The previous Welsh Government launched a ten year strategy aiming to improve mental health and well-being Together for Mental Health in 2012. The strategy seeks to consider long-term solutions and has emphasis on prevention and well-being. The most recent Delivery Plan 2016-2019, second in the series of three, was published in October 2016. The delivery plan identified 11 priority areas, setting desirable outcomes, identifying key actions to achieve the goals, and specifying performance measures. Issues of access to care have in particular been identified in two priority areas:

·         Priority area 3 – Services meet the needs of the diverse population of Wales. It focuses on diminishing inequalities in access for vulnerable individuals and ensures appropriate provision of services through the medium of Welsh; and

·         Priority area 8 – People with mental health problem have access to appropriate and timely services. It touches on a number of issues, such as giving mental well-being equal priority with physical well-being in the development and delivery of services, working with the third sector to provide an integrated approach, or ensuring that there are robust links between primary care and mental health. It also requires (key action 8.3i) health boards to improve access to evidence based psychological therapies for adults in line with the National Psychological Therapies Management Committee (NPTMC) Action Plan by March 2017.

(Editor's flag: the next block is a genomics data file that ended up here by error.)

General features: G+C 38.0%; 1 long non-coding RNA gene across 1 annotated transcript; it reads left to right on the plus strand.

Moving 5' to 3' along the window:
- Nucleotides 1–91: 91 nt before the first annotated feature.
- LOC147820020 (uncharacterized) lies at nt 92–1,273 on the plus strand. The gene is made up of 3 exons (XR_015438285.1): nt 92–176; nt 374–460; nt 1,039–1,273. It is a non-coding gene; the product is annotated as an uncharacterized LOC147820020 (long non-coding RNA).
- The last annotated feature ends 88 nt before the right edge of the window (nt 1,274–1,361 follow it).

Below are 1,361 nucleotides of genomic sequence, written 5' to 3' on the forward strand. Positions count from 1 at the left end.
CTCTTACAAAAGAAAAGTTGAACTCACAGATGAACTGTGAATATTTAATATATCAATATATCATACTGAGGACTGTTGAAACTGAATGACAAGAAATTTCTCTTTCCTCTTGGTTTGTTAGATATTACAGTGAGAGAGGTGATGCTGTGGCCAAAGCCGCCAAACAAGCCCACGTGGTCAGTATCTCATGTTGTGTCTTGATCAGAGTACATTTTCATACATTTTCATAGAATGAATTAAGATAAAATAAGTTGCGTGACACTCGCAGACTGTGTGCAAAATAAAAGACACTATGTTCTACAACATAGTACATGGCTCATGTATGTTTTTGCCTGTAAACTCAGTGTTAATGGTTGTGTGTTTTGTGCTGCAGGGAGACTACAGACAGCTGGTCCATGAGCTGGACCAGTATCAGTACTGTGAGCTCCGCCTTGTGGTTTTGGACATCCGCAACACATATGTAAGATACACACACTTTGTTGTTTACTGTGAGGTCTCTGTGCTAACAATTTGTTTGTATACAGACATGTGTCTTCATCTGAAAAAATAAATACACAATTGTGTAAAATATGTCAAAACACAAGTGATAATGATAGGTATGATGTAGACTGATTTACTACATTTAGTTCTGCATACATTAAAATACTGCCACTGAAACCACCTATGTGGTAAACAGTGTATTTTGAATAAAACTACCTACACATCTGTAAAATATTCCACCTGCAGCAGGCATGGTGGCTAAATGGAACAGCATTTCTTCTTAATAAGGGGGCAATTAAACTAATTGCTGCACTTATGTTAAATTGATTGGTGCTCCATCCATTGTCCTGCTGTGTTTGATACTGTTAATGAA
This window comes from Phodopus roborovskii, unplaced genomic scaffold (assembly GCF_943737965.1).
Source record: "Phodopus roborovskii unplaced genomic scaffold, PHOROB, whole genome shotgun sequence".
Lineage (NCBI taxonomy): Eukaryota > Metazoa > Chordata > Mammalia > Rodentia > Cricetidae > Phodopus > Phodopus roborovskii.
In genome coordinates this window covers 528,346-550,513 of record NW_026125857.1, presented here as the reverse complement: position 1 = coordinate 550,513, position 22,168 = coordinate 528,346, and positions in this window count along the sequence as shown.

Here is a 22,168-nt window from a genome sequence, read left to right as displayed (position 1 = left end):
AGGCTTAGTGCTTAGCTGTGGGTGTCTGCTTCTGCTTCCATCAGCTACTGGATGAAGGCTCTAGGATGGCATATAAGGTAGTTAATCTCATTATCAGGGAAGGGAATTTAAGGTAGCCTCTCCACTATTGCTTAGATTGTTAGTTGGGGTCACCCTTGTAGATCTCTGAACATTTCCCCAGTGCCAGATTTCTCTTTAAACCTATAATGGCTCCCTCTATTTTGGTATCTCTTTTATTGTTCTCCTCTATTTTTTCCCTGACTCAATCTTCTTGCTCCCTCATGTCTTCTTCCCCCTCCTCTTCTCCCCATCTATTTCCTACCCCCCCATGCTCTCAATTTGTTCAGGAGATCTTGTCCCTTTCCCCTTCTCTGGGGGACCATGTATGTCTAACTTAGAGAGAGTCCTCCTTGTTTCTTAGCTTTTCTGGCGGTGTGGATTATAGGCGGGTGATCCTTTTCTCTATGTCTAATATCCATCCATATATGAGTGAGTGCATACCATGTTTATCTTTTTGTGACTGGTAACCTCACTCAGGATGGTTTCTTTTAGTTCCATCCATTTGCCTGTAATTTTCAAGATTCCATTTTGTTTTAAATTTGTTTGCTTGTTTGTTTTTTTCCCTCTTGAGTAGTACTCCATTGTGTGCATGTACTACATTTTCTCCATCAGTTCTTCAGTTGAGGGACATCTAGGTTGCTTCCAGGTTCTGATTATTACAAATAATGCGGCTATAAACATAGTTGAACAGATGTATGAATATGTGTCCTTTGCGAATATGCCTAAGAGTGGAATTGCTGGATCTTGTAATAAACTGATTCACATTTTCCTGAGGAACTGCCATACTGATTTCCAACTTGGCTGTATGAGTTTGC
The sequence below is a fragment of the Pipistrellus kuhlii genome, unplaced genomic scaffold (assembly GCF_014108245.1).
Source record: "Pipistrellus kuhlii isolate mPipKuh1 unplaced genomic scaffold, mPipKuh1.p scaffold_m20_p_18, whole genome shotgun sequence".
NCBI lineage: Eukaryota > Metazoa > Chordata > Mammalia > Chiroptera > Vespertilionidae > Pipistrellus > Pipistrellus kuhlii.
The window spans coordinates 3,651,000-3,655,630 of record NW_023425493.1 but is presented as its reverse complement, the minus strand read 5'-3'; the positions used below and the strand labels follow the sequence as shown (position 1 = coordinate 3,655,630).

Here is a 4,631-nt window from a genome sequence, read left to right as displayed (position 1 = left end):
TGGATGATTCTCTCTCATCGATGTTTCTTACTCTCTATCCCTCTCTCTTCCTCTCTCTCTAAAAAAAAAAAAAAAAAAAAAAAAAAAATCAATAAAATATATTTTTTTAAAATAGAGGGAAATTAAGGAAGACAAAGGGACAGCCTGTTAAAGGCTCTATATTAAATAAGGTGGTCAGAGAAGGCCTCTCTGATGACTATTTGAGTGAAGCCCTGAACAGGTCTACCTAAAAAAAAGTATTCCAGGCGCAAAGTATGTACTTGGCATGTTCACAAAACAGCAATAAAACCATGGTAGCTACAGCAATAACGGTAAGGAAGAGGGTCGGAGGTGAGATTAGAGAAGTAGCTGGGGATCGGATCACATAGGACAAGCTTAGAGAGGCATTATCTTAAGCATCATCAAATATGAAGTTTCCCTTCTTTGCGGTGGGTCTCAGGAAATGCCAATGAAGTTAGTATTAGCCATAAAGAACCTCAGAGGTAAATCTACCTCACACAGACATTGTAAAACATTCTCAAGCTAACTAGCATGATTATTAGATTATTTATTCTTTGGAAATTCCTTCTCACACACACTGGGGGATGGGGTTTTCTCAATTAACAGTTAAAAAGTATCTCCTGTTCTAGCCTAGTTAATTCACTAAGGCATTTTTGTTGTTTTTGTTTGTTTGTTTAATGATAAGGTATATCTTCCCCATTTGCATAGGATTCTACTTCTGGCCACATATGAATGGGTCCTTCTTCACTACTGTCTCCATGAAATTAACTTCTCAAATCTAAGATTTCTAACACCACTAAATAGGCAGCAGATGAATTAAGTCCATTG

National Assembly for Wales action

Mental health features frequently on the Assembly’s agenda. On 12 October 2016 Plaid Cymru held a debate on mental health, focussing on the issue of changing attitudes and challenging stigma surrounding mental health, and the Members were in agreement that the issue needs to be recognised.

Every effort is made to ensure that the information contained in this briefing is correct at the time of publication. Readers should be aware that these briefings are not necessarily updated or otherwise amended to reflect subsequent changes.